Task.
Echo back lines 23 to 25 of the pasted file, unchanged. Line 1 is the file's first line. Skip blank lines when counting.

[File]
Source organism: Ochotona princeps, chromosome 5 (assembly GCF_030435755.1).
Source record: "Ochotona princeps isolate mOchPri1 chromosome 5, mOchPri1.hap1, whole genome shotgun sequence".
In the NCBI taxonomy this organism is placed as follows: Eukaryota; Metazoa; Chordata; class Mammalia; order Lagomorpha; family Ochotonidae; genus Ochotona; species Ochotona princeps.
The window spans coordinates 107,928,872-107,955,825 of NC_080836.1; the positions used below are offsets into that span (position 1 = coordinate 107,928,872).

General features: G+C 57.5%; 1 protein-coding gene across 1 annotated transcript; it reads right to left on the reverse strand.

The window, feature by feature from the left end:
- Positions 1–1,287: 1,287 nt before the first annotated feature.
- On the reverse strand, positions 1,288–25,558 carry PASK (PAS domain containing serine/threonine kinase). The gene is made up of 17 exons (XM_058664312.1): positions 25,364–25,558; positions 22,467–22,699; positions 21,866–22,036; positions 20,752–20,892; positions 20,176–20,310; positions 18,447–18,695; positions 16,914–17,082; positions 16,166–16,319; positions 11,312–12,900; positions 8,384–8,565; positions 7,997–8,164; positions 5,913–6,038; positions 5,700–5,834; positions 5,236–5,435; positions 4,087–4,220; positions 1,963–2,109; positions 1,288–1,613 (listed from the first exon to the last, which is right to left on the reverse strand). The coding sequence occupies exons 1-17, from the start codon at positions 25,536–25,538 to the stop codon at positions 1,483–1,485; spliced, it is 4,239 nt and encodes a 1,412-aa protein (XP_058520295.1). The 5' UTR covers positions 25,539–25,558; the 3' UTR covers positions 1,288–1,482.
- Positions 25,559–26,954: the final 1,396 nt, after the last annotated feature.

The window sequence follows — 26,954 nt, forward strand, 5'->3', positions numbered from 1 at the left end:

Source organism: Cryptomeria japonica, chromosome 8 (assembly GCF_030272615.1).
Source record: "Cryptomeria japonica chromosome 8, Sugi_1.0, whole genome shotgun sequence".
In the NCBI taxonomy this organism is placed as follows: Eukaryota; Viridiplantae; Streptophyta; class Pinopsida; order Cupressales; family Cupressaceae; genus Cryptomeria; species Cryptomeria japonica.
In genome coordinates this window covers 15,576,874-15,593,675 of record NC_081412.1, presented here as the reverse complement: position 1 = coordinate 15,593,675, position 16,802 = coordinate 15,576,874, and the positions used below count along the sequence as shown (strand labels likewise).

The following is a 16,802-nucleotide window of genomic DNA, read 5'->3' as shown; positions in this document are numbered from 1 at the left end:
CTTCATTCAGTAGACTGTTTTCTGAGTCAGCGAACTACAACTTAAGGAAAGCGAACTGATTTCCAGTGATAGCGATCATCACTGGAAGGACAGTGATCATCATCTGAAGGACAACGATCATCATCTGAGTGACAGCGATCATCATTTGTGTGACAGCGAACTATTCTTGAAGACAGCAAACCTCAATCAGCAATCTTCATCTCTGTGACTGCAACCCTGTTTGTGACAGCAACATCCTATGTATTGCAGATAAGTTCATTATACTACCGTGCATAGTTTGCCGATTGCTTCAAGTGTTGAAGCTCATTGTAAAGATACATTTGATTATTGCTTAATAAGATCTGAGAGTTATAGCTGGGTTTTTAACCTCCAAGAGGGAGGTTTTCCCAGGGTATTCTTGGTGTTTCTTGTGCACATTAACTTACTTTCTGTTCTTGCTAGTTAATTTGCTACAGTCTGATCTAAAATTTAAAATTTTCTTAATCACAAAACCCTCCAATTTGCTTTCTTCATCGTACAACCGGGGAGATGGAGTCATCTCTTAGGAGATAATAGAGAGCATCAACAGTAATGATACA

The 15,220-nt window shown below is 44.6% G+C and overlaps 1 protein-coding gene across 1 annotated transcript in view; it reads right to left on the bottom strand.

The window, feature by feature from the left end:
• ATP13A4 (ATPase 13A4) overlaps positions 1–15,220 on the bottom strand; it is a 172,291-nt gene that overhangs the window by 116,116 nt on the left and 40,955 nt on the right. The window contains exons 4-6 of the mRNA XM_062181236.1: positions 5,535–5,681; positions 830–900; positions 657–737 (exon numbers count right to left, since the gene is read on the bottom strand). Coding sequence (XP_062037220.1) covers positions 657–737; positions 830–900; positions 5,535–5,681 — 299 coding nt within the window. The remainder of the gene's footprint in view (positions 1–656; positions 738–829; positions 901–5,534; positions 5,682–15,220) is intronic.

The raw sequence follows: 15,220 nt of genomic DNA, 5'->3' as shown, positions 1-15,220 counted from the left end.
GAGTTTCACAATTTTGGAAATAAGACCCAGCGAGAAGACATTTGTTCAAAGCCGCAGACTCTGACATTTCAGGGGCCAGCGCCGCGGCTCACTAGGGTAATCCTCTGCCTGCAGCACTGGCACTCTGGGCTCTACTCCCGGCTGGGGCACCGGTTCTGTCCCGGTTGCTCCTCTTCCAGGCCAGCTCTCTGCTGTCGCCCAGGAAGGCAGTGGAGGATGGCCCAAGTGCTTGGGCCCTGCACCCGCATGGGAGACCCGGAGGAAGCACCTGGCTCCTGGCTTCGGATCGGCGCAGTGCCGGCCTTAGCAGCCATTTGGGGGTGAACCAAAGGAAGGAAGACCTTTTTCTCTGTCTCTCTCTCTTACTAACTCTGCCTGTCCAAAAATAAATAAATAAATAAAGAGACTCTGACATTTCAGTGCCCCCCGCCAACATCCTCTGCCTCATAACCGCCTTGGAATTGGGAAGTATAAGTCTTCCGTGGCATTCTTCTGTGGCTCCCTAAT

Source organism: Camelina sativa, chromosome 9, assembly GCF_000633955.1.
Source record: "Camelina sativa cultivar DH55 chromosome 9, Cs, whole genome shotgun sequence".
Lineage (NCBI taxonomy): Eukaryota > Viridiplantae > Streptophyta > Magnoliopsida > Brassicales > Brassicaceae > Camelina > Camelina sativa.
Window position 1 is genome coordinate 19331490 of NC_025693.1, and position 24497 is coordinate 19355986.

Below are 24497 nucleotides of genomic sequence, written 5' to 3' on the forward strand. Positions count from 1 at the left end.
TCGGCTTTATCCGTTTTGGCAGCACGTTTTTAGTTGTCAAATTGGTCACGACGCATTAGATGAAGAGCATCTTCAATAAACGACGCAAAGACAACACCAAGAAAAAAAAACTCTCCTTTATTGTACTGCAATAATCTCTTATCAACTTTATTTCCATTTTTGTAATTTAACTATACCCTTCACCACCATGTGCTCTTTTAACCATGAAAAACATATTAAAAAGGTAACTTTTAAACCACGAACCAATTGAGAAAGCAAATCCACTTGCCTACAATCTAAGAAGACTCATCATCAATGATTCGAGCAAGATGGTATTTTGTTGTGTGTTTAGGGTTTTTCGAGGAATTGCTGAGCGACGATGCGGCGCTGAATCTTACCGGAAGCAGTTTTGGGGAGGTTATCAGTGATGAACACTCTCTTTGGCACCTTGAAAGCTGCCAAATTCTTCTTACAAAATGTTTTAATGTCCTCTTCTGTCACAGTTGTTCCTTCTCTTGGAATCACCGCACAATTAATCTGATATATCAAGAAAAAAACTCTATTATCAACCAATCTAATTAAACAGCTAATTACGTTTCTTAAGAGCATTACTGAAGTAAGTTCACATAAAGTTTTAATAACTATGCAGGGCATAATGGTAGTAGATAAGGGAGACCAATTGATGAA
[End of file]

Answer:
Source record: "Camelina sativa cultivar DH55 chromosome 9, Cs, whole genome shotgun sequence".
Lineage (NCBI taxonomy): Eukaryota > Viridiplantae > Streptophyta > Magnoliopsida > Brassicales > Brassicaceae > Camelina > Camelina sativa.
Window position 1 is genome coordinate 19331490 of NC_025693.1, and position 24497 is coordinate 19355986.